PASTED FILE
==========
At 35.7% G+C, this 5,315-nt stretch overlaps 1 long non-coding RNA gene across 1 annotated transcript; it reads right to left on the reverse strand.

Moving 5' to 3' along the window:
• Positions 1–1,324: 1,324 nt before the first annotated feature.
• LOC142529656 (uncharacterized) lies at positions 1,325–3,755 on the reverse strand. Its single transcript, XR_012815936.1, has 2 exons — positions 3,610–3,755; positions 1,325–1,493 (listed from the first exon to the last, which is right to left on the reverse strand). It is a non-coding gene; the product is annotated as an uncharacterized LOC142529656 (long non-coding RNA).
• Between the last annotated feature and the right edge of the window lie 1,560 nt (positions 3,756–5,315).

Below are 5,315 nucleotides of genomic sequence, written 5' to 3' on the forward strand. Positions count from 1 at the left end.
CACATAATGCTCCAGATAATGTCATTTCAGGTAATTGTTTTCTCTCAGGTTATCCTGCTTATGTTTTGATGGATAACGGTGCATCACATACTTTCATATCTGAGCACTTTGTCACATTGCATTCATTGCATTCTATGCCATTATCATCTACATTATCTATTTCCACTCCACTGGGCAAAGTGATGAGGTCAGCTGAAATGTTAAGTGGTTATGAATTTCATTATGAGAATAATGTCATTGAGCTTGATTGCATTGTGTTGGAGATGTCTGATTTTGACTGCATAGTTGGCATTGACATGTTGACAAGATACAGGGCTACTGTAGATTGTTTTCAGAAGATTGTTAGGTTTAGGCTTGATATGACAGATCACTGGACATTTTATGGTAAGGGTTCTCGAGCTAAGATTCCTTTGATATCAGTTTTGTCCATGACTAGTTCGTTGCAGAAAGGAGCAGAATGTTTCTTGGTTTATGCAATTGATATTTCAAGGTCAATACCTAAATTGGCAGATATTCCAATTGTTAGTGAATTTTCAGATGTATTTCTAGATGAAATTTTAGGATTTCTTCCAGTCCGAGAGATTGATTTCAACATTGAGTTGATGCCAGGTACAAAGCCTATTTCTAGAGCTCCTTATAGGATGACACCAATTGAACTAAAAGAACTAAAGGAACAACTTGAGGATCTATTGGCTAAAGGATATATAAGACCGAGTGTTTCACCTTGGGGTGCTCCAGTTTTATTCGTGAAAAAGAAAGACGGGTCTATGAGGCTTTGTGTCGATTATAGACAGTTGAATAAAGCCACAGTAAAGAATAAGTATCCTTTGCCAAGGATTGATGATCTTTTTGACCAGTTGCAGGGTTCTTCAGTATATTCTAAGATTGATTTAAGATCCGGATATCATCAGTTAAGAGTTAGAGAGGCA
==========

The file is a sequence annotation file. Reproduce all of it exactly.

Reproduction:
At 35.7% G+C, this 5,315-nt stretch overlaps 1 long non-coding RNA gene across 1 annotated transcript; it reads right to left on the reverse strand.

Moving 5' to 3' along the window:
• Positions 1–1,324: 1,324 nt before the first annotated feature.
• LOC142529656 (uncharacterized) lies at positions 1,325–3,755 on the reverse strand. Its single transcript, XR_012815936.1, has 2 exons — positions 3,610–3,755; positions 1,325–1,493 (listed from the first exon to the last, which is right to left on the reverse strand). It is a non-coding gene; the product is annotated as an uncharacterized LOC142529656 (long non-coding RNA).
• Between the last annotated feature and the right edge of the window lie 1,560 nt (positions 3,756–5,315).

Below are 5,315 nucleotides of genomic sequence, written 5' to 3' on the forward strand. Positions count from 1 at the left end.
CACATAATGCTCCAGATAATGTCATTTCAGGTAATTGTTTTCTCTCAGGTTATCCTGCTTATGTTTTGATGGATAACGGTGCATCACATACTTTCATATCTGAGCACTTTGTCACATTGCATTCATTGCATTCTATGCCATTATCATCTACATTATCTATTTCCACTCCACTGGGCAAAGTGATGAGGTCAGCTGAAATGTTAAGTGGTTATGAATTTCATTATGAGAATAATGTCATTGAGCTTGATTGCATTGTGTTGGAGATGTCTGATTTTGACTGCATAGTTGGCATTGACATGTTGACAAGATACAGGGCTACTGTAGATTGTTTTCAGAAGATTGTTAGGTTTAGGCTTGATATGACAGATCACTGGACATTTTATGGTAAGGGTTCTCGAGCTAAGATTCCTTTGATATCAGTTTTGTCCATGACTAGTTCGTTGCAGAAAGGAGCAGAATGTTTCTTGGTTTATGCAATTGATATTTCAAGGTCAATACCTAAATTGGCAGATATTCCAATTGTTAGTGAATTTTCAGATGTATTTCTAGATGAAATTTTAGGATTTCTTCCAGTCCGAGAGATTGATTTCAACATTGAGTTGATGCCAGGTACAAAGCCTATTTCTAGAGCTCCTTATAGGATGACACCAATTGAACTAAAAGAACTAAAGGAACAACTTGAGGATCTATTGGCTAAAGGATATATAAGACCGAGTGTTTCACCTTGGGGTGCTCCAGTTTTATTCGTGAAAAAGAAAGACGGGTCTATGAGGCTTTGTGTCGATTATAGACAGTTGAATAAAGCCACAGTAAAGAATAAGTATCCTTTGCCAAGGATTGATGATCTTTTTGACCAGTTGCAGGGTTCTTCAGTATATTCTAAGATTGATTTAAGATCCGGATATCATCAGTTAAGAGTTAGAGAGGCA